Recently, I read a blog at www.huffingtonpost.com. The simplicity of the title and it's author are what most intrigued me. 'The Importance of Hands-On Learning" by Temple Grandin. For those of you who might not be familiar with Temple Grandin, Ph.D., she is an American professor of animal science at Colorado State University, a leading consultant to the livestock industry on animal behavior, as well as accomplished author and spokesperson. She has lived her life with Autism and now champions for awareness and education. My children and I first learned of her incredible life story through the HBO biopic, starring Clare Danes.
In any case, Temple Grandin is also a very perceptive individual, and she makes a poignant argument for the importance of preserving the element of hands-on learning in our schools based on some of her own childhood experiences. However — and unfortunately — the present educational paradigm seems to be slowly eradicating those experiential programs, classes, and activities from the school day in favor of more didactic methods for teaching and learning.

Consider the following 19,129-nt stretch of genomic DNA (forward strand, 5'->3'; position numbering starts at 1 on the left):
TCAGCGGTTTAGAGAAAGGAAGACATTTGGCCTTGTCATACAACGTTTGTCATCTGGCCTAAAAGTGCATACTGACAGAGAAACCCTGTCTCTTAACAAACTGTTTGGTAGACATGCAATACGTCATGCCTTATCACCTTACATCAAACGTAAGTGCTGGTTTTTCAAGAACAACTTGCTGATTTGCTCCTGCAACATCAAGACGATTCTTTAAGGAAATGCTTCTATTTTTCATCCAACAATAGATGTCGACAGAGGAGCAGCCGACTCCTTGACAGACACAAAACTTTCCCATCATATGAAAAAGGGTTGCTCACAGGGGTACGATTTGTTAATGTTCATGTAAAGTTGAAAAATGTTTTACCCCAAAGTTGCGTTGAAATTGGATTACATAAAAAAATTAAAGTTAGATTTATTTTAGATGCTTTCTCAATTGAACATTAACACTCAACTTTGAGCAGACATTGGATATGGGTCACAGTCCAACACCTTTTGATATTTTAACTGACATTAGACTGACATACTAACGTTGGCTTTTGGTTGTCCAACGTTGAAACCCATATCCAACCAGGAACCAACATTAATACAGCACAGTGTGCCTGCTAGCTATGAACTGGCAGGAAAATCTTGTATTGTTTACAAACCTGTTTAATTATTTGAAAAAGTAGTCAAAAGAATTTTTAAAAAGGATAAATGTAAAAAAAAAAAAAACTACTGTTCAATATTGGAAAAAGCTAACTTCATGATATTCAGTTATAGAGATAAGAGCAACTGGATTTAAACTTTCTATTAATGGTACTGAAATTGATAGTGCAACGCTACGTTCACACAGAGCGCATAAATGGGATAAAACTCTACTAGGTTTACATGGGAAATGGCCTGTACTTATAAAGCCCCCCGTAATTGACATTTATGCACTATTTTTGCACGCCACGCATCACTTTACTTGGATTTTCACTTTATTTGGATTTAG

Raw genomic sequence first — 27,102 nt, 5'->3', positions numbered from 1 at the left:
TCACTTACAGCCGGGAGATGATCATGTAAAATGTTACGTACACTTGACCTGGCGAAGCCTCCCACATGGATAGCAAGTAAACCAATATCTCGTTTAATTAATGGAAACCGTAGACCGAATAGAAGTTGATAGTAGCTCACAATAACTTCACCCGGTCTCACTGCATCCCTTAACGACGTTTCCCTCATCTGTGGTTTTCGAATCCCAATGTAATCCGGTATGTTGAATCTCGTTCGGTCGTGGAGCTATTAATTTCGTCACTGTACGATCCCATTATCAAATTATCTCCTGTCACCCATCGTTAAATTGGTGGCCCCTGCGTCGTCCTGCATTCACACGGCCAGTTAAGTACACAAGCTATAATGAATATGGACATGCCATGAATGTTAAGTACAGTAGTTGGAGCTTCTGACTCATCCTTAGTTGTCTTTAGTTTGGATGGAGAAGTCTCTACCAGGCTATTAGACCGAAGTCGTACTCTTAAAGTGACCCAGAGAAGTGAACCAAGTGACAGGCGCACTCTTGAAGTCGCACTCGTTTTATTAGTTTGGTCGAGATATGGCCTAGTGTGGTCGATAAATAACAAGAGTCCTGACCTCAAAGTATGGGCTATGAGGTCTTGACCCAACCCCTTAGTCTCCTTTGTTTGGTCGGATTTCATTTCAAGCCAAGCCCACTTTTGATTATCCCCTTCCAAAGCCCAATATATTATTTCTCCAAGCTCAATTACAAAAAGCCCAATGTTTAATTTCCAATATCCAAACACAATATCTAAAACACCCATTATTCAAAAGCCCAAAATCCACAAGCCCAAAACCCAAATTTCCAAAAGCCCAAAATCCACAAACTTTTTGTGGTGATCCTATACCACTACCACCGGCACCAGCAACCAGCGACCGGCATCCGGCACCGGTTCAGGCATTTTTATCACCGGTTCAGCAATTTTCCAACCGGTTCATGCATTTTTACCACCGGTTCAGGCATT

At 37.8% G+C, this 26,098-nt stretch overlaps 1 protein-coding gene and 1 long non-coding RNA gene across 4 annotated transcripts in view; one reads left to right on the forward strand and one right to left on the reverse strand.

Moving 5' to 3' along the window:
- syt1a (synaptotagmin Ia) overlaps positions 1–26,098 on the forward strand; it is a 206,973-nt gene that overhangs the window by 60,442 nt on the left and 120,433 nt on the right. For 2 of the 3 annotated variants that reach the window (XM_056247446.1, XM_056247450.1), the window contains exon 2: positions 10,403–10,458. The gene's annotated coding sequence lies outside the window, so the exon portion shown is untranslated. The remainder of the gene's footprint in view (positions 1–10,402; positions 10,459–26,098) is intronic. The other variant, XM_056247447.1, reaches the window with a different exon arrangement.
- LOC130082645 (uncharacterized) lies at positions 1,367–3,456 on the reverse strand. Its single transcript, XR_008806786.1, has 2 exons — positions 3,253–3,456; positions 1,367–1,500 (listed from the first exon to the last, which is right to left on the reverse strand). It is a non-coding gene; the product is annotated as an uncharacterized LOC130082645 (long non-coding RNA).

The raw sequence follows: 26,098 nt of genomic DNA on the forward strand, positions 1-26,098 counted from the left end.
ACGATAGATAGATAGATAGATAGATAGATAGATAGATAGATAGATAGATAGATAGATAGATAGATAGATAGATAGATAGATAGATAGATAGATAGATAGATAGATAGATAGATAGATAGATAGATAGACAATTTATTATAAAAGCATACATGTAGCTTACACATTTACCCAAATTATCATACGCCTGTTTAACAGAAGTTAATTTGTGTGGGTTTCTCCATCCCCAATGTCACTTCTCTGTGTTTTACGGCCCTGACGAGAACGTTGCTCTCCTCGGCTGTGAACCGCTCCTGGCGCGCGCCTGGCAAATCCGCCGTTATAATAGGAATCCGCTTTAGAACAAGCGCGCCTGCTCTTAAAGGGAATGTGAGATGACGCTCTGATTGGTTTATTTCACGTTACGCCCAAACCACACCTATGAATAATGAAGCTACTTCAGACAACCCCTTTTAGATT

I must agree with Temple Grandin that this is a mistake. But just what makes hands-on learning so important? And why is doing away with it in the modern classroom such a travesty for our children?
1. Busy Hands = Working Brain
Most importantly, hands that are active are a sign that the brain is engaged and learning. When children use their hands, not only do they accomplish a task, but they construct meaning throughout the process. "Kids learn through all their senses," says Ben Mardell, Ph.D., a researcher with Project Zero at Harvard University, "and they like to touch and manipulate things." What research has shown us is that beyond handling and moving materials, hands-on projects fundamentally activate a child's brain to make sense of the experience and categorically store the information for later.
2. Greater Retention of Information